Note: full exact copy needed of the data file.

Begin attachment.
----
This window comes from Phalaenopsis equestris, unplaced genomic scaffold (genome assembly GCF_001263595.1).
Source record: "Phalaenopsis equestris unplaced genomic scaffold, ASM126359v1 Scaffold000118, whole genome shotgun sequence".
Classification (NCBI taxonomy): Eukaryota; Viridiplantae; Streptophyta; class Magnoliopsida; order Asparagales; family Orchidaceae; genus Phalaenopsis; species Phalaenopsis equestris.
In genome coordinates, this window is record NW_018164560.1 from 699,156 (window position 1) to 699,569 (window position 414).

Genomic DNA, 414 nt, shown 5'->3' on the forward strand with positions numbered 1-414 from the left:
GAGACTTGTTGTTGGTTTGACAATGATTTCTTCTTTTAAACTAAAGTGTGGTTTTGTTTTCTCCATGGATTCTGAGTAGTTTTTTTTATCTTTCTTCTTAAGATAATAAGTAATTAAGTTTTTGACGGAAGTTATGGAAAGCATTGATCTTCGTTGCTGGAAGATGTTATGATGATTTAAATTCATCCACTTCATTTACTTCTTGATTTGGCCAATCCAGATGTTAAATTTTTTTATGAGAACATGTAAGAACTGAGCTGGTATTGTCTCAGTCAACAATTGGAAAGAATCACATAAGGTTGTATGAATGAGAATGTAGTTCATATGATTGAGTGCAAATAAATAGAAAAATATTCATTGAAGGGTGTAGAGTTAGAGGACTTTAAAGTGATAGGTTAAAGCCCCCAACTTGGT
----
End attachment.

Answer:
This window comes from Phalaenopsis equestris, unplaced genomic scaffold (genome assembly GCF_001263595.1).
Source record: "Phalaenopsis equestris unplaced genomic scaffold, ASM126359v1 Scaffold000118, whole genome shotgun sequence".
Classification (NCBI taxonomy): Eukaryota; Viridiplantae; Streptophyta; class Magnoliopsida; order Asparagales; family Orchidaceae; genus Phalaenopsis; species Phalaenopsis equestris.
In genome coordinates, this window is record NW_018164560.1 from 699,156 (window position 1) to 699,569 (window position 414).

Genomic DNA, 414 nt, shown 5'->3' on the forward strand with positions numbered 1-414 from the left:
GAGACTTGTTGTTGGTTTGACAATGATTTCTTCTTTTAAACTAAAGTGTGGTTTTGTTTTCTCCATGGATTCTGAGTAGTTTTTTTTATCTTTCTTCTTAAGATAATAAGTAATTAAGTTTTTGACGGAAGTTATGGAAAGCATTGATCTTCGTTGCTGGAAGATGTTATGATGATTTAAATTCATCCACTTCATTTACTTCTTGATTTGGCCAATCCAGATGTTAAATTTTTTTATGAGAACATGTAAGAACTGAGCTGGTATTGTCTCAGTCAACAATTGGAAAGAATCACATAAGGTTGTATGAATGAGAATGTAGTTCATATGATTGAGTGCAAATAAATAGAAAAATATTCATTGAAGGGTGTAGAGTTAGAGGACTTTAAAGTGATAGGTTAAAGCCCCCAACTTGGT